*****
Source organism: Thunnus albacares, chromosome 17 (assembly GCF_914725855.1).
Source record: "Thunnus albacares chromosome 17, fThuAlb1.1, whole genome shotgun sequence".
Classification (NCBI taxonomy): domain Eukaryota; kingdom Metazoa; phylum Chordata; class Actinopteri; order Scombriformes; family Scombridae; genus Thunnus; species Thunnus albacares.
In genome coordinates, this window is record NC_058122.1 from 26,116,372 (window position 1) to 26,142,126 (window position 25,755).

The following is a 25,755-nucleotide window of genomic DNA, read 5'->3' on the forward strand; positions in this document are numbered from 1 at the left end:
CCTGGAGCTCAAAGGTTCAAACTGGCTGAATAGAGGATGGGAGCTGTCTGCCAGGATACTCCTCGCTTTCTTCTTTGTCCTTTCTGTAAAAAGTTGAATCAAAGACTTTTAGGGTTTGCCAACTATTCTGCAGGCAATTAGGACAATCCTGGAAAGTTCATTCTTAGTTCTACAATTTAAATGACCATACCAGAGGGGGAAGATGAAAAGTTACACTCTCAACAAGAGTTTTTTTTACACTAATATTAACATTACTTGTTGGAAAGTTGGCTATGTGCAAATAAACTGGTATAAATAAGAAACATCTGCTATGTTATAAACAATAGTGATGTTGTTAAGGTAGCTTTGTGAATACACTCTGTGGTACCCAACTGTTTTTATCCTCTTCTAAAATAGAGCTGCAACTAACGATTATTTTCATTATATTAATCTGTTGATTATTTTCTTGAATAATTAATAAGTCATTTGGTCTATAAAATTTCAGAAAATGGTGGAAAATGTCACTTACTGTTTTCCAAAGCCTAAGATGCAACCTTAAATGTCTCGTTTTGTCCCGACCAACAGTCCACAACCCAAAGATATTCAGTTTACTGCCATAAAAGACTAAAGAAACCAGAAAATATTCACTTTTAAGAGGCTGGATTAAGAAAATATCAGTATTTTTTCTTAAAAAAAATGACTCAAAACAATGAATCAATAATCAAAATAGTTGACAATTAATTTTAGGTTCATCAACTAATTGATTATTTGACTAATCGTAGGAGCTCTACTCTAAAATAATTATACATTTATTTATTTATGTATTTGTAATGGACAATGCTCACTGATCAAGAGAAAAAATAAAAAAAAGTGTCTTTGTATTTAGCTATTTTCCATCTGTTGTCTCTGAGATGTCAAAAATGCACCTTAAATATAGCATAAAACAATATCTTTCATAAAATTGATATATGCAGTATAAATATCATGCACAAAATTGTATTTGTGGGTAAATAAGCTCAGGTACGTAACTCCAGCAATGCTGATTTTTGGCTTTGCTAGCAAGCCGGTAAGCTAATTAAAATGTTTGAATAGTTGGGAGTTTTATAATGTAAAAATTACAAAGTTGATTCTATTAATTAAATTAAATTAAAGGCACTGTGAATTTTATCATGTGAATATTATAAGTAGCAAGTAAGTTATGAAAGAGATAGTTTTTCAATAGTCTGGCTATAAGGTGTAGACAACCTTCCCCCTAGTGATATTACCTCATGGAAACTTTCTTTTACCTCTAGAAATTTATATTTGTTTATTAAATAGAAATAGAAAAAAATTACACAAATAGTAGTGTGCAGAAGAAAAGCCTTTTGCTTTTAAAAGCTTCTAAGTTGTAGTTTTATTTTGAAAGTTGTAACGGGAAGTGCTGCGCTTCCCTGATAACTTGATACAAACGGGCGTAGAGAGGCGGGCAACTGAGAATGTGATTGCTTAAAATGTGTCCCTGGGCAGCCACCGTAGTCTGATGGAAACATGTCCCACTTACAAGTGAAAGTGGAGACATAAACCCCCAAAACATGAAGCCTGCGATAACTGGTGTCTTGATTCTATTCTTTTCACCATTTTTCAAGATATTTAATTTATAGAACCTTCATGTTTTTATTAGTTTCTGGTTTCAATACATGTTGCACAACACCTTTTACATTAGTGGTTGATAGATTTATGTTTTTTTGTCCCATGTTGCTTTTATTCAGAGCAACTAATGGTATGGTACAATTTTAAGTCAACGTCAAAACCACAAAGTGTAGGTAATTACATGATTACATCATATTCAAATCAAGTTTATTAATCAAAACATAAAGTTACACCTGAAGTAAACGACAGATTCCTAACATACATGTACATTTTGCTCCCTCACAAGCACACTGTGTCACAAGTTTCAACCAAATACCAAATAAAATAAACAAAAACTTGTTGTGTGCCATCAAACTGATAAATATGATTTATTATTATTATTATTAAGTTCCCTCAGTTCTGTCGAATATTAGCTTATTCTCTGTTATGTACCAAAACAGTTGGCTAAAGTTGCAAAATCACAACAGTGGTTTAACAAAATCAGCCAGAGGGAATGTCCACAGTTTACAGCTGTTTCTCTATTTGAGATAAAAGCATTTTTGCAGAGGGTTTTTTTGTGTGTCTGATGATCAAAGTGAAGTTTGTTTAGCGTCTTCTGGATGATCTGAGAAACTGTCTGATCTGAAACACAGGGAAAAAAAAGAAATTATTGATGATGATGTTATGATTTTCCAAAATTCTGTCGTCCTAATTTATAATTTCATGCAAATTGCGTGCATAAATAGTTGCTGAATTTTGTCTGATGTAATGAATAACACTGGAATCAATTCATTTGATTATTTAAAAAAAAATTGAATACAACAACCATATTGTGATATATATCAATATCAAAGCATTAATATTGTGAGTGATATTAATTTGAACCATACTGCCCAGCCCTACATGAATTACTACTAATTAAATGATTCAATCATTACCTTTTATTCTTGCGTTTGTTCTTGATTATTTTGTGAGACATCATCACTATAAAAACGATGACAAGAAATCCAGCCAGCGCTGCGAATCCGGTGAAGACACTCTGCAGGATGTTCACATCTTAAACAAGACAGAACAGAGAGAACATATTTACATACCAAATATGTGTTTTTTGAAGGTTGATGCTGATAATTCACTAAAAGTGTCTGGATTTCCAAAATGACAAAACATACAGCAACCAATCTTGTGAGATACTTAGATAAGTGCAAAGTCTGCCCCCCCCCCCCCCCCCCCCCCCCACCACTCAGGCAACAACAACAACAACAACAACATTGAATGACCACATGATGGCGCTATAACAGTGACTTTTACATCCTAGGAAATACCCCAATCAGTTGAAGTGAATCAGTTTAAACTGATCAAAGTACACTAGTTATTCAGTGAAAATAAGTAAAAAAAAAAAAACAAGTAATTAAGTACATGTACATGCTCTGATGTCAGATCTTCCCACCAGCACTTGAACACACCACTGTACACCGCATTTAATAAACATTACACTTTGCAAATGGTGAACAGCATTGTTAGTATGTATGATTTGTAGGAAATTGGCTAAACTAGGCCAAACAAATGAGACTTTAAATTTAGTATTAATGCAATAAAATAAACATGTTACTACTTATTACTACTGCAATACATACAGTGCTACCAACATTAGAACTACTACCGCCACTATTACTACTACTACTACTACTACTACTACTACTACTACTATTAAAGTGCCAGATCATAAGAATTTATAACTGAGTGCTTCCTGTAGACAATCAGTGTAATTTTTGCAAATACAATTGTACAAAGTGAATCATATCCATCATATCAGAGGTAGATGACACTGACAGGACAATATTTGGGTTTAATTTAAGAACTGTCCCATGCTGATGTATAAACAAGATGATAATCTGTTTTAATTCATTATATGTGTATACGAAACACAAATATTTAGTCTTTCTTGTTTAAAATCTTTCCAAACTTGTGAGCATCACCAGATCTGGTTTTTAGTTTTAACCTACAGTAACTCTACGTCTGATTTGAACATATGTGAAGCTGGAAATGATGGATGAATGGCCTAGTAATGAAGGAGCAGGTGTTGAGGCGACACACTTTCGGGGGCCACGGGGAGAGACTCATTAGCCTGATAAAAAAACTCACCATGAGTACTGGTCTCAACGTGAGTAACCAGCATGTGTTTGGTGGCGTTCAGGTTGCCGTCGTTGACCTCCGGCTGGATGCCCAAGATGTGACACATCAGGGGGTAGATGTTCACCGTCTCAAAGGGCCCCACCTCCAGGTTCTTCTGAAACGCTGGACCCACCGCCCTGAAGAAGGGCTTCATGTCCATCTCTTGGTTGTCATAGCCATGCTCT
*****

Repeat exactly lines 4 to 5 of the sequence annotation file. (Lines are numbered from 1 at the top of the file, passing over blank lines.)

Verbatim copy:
In genome coordinates, this window is record NC_058122.1 from 26,116,372 (window position 1) to 26,142,126 (window position 25,755).

The following is a 25,755-nucleotide window of genomic DNA, read 5'->3' on the forward strand; positions in this document are numbered from 1 at the left end: